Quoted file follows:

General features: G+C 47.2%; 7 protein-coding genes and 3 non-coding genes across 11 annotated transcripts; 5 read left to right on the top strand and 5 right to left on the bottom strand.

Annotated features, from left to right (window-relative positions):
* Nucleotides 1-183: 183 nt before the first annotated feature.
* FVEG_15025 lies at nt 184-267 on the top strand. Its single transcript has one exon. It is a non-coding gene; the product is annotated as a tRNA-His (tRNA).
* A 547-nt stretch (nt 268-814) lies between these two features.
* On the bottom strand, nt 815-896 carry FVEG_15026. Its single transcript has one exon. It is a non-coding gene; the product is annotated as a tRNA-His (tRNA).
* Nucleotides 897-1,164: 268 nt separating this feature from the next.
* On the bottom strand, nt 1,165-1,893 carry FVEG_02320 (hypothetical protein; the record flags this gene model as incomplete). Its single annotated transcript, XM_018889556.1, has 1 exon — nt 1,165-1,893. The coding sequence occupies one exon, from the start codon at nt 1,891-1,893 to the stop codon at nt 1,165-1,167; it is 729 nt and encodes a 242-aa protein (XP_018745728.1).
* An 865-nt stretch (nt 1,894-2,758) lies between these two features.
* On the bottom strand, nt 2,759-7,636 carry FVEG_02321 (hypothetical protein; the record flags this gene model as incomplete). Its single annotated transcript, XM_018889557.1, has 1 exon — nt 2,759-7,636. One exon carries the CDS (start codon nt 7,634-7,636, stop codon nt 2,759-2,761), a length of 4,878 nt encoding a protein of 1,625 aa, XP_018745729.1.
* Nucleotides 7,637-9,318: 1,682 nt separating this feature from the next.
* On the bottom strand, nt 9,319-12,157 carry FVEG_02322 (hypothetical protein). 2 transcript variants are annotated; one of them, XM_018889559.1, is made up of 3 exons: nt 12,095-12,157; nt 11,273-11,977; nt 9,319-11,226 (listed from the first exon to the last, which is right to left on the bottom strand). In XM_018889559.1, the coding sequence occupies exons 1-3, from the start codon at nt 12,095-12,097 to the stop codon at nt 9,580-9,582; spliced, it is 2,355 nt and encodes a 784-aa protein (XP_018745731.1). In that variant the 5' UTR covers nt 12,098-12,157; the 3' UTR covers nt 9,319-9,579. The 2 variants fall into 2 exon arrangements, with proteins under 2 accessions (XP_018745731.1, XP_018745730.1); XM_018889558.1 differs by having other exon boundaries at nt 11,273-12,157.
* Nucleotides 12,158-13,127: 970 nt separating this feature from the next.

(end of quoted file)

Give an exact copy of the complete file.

General features: G+C 47.2%; 7 protein-coding genes and 3 non-coding genes across 11 annotated transcripts; 5 read left to right on the top strand and 5 right to left on the bottom strand.

Annotated features, from left to right (window-relative positions):
* Nucleotides 1-183: 183 nt before the first annotated feature.
* FVEG_15025 lies at nt 184-267 on the top strand. Its single transcript has one exon. It is a non-coding gene; the product is annotated as a tRNA-His (tRNA).
* A 547-nt stretch (nt 268-814) lies between these two features.
* On the bottom strand, nt 815-896 carry FVEG_15026. Its single transcript has one exon. It is a non-coding gene; the product is annotated as a tRNA-His (tRNA).
* Nucleotides 897-1,164: 268 nt separating this feature from the next.
* On the bottom strand, nt 1,165-1,893 carry FVEG_02320 (hypothetical protein; the record flags this gene model as incomplete). Its single annotated transcript, XM_018889556.1, has 1 exon — nt 1,165-1,893. The coding sequence occupies one exon, from the start codon at nt 1,891-1,893 to the stop codon at nt 1,165-1,167; it is 729 nt and encodes a 242-aa protein (XP_018745728.1).
* An 865-nt stretch (nt 1,894-2,758) lies between these two features.
* On the bottom strand, nt 2,759-7,636 carry FVEG_02321 (hypothetical protein; the record flags this gene model as incomplete). Its single annotated transcript, XM_018889557.1, has 1 exon — nt 2,759-7,636. One exon carries the CDS (start codon nt 7,634-7,636, stop codon nt 2,759-2,761), a length of 4,878 nt encoding a protein of 1,625 aa, XP_018745729.1.
* Nucleotides 7,637-9,318: 1,682 nt separating this feature from the next.
* On the bottom strand, nt 9,319-12,157 carry FVEG_02322 (hypothetical protein). 2 transcript variants are annotated; one of them, XM_018889559.1, is made up of 3 exons: nt 12,095-12,157; nt 11,273-11,977; nt 9,319-11,226 (listed from the first exon to the last, which is right to left on the bottom strand). In XM_018889559.1, the coding sequence occupies exons 1-3, from the start codon at nt 12,095-12,097 to the stop codon at nt 9,580-9,582; spliced, it is 2,355 nt and encodes a 784-aa protein (XP_018745731.1). In that variant the 5' UTR covers nt 12,098-12,157; the 3' UTR covers nt 9,319-9,579. The 2 variants fall into 2 exon arrangements, with proteins under 2 accessions (XP_018745731.1, XP_018745730.1); XM_018889558.1 differs by having other exon boundaries at nt 11,273-12,157.
* Nucleotides 12,158-13,127: 970 nt separating this feature from the next.